- The Washington Times - Monday, July 21, 2003

It is legal canon in this country that a person is innocent until proven guilty. The burden of proof rests with the public prosecutor.

Having gotten that fundamental “Law for Dummies” lesson out of the way, however, the visceral, knee-jerk reaction to basketball star Kobe Bryant’s accuser deserves to be put on public trial long before he sets his expensive Nikes in a Colorado courtroom.

“She’s just a gold digger” became the maddening mantra. Fans are “shocked” by the sexual-assault charges leveled against clean-cut Kobe. Excuse me, but I have been awed and appalled by some of the off-the-cuff comments being made about the 19-year-old hotel clerk — also clean-cut by local accounts — who filed a complaint against the 24-year-old basketball player after their encounter in the wee hours of the morning June 30 at the posh Lodge and Spa at Cordillera.

Only two persons on earth really know what went on in that room.

“He didn’t have to force her. He can get anyone he wants,” was the rallying chant.

This the most damaging and injurious of defenses, because as experts in this awful arena will tell you time and again, rape and sexual assault are violent crimes that are actually not about getting sex at all. They are crimes in which sex is used as a weapon of power and control.

So quick was the judgment against her that you’d think the unnamed woman, who everybody will soon know, was the perpetrator rather than the victim.

Already stories are circulating about the former cheerleader, “American Idol” contender “seeking the limelight” or being unstable or being suicidal. Is this fast and furious finger-pointing because most don’t have a clue what constitutes rape? Is this because too many people put too many athletes on pedestals? Is it cynicism or fear that drives society’s discomfort and disdain when celebrities are called into question, particularly with sex-related crimes? Witness how Paula Jones was turned into a pariah when she accused Bill Clinton of untoward sexual advances. Nobody believed her either, until the infamous intern Monica Lewinsky disclosed the dress.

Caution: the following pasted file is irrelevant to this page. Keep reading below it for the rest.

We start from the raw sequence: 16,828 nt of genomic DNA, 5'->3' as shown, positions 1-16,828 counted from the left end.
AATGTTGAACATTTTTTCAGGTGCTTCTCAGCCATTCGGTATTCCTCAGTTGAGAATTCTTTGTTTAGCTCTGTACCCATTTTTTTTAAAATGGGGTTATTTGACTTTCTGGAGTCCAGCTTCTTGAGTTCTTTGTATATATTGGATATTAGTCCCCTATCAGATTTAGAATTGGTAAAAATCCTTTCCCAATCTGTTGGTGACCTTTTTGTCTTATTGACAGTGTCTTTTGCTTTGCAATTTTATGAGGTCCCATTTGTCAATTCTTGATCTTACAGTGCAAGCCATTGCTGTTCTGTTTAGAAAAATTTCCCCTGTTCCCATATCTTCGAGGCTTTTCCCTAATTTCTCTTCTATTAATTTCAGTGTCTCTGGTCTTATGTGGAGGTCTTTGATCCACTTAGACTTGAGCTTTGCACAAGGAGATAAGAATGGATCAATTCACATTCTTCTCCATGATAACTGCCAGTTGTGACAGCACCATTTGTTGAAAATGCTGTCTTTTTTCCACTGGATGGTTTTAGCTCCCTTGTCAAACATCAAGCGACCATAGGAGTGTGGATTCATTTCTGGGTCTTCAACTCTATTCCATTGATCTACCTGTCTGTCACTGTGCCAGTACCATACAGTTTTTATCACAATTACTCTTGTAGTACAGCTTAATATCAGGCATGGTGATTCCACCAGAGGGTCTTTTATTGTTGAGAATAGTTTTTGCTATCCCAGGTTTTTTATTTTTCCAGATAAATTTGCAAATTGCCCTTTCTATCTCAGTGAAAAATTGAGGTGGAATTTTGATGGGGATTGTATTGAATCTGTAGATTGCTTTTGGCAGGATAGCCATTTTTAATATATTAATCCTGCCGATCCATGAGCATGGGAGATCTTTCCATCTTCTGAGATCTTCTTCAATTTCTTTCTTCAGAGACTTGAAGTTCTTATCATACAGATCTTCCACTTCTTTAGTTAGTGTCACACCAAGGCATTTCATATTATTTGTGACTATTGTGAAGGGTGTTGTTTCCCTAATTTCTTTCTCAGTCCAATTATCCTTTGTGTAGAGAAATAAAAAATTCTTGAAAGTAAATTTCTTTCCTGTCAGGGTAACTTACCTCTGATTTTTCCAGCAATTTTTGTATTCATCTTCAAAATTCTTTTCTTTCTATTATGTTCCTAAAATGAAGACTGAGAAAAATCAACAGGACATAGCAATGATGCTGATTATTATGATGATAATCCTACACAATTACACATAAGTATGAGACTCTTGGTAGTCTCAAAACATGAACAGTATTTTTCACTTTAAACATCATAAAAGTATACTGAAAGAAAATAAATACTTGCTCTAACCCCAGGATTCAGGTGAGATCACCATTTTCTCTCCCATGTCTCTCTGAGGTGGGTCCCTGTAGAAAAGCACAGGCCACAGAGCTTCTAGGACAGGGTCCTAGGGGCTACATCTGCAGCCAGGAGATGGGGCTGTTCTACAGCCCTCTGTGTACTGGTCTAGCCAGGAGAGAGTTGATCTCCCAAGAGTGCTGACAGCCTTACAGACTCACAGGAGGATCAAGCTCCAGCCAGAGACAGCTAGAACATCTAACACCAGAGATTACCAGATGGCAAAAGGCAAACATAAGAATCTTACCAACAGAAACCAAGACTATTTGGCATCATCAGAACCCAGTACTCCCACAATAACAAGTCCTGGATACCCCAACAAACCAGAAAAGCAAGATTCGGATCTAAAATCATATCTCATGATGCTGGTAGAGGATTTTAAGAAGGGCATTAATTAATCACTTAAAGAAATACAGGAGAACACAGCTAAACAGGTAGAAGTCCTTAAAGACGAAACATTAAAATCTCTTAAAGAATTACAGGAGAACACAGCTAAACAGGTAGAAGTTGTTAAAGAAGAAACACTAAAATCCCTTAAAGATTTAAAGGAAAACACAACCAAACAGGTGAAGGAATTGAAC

Remember who said “the bitch set me up”? Remember Jodie Foster in “The Accused”? Remember sportscaster Marv Albert in a Virginia hotel room? These high-profile cases have a chilling effect on lesser-known victims who are reluctant to come forward and file charges against their attackers because they know that they will be immediately ridiculed by either their parents, their peers, their partners or the police.

Does anyone really believe that someone would so lightly set themselves up for such scrutiny and scourge? And, no one blames the victim more than she blames herself. Most troubling was that some of the most rabid ranting came out of the mouths of women. “It’s just Mike Tyson all over again,” said one woman who called into a local radio station seeking instant reaction to “breaking news” that Bryant had been formally charged Friday.